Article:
As it turned out, they were using it as a tool to help them learn English. But that was not what the opera was intended for, Stalling says. In fact, the opera clearly shows why using Chinese characters to spell English is not a good way to study the language. When conventionally pronounced, Chinese characters distort English pronunciation, making it even more difficult to learn.
“The word ‘please,’ for instance is spelled as three Chinese characters and transforms the single-syllable English word into three syllables (pu-lee-suh) forming an English word sound while remaining Chinese,” says Stalling.
“The opera explores the space between our languages and attempts to reveal how beautiful, interesting, sophisticated and full of meaning this space is, but it wasn’t meant to be practical. So, I was quite surprised that people were using my opera to learn English. It made me think about developing a more practical application of what I know about English and Chinese.”
From that point, Stalling, who is OU’s Harold J. and Ruth Newman Chair of US-China Issues, began moving down a new path into a world that melded an ancient linguistic method with modern technology to create a new solution for English learners in China.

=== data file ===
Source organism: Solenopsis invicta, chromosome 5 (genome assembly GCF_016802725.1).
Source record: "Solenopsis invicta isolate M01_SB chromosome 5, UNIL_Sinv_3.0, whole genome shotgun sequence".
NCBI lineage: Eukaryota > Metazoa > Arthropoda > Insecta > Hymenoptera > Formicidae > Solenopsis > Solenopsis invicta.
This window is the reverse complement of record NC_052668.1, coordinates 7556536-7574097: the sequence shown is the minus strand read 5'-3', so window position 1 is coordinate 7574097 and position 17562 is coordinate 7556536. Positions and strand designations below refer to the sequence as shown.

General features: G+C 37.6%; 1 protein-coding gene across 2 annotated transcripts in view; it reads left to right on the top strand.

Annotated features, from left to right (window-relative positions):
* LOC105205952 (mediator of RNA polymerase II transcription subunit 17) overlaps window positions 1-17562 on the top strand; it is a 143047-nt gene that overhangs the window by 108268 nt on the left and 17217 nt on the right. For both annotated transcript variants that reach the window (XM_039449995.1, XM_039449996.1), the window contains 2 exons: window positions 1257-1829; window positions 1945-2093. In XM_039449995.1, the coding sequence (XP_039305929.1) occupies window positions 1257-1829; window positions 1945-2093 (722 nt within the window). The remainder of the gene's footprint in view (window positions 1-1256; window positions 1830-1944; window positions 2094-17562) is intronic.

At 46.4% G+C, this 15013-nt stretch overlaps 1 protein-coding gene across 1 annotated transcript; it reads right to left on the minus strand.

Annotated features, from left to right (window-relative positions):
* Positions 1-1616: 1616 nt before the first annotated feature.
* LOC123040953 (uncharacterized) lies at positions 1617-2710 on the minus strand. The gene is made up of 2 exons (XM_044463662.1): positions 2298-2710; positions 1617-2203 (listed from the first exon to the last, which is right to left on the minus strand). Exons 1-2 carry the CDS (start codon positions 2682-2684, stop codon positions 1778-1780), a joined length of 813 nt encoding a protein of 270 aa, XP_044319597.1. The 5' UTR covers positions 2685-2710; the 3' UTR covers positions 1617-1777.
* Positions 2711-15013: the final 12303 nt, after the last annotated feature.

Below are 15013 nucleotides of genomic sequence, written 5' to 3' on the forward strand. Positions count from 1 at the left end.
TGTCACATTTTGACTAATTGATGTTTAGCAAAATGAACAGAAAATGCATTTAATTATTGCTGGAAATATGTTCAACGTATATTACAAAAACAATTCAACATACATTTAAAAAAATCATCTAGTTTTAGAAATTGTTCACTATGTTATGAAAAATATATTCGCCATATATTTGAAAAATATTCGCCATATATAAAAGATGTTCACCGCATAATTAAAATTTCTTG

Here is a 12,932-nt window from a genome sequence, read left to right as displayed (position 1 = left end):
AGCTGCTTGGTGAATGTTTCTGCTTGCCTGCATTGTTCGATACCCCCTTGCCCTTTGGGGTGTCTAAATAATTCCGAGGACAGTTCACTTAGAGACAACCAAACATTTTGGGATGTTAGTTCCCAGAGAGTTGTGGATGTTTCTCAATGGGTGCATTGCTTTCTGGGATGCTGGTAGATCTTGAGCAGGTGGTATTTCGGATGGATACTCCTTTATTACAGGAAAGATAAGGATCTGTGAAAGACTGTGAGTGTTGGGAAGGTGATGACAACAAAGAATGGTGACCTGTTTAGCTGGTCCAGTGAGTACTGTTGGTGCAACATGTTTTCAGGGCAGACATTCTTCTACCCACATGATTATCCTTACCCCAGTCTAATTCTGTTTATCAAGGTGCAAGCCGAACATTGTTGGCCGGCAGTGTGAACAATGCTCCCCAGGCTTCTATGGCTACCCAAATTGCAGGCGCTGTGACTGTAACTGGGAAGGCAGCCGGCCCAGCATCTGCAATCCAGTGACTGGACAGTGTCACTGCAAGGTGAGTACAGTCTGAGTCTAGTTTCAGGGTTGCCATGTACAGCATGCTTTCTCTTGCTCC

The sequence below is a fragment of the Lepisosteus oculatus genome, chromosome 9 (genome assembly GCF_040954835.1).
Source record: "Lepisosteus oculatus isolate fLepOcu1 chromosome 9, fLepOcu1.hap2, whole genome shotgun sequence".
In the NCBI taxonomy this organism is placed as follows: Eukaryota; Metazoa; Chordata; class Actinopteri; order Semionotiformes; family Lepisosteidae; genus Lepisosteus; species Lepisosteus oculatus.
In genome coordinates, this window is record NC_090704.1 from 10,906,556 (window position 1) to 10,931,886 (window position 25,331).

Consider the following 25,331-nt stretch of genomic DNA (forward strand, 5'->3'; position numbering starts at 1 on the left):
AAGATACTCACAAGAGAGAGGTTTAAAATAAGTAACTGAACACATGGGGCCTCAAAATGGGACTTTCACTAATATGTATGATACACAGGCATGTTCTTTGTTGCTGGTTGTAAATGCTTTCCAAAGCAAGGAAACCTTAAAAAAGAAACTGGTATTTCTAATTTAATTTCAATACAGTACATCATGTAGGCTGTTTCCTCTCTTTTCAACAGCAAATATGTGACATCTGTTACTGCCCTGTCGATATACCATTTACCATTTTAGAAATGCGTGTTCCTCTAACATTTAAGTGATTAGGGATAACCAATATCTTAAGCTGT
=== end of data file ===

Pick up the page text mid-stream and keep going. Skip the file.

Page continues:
Stalling began to experiment with a long-abandoned Chinese learning system known as “fan-qie” to create a new way to help English learners use building blocks from their own language to better understand how to pronounce English words.
He reached back more than 1,000 years to the Tang Dynasty, when the ancient system was developed to use Chinese characters that represent distinct vowel or consonant sounds. Stalling chose a simple set of 42 common Chinese characters that could be used in this ancient way to represent even the smallest sounds in more than 120,000 words in the English language.
Fan-qie, which amounted to a Chinese alphabet, was never finalized and never adopted officially, but it had been used for hundreds of years to essentially “spell” the Chinese language until the system was finally dropped a century ago, Stalling says.
He used the method to create a new process of “spelling” English words with the Chinese characters included in the fan-qie system. He tested his experiment with several Chinese speakers on the OU campus and demonstrated that his tool could make learning English significantly easier for Chinese speakers.
Nian Liu, OU associate professor of Chinese language and linguistics, says Stalling’s method creates a solid foundation for learning English.
“I don’t think there is a current good way for Chinese speakers to learn English,” she says. “So many people have invested so much in this process, but it doesn’t work.”
Liu called Stalling’s invention revolutionary, saying it has the potential to breathe life into the English language in China. She says hundreds of millions of people study English in China, but only a few use it in daily life.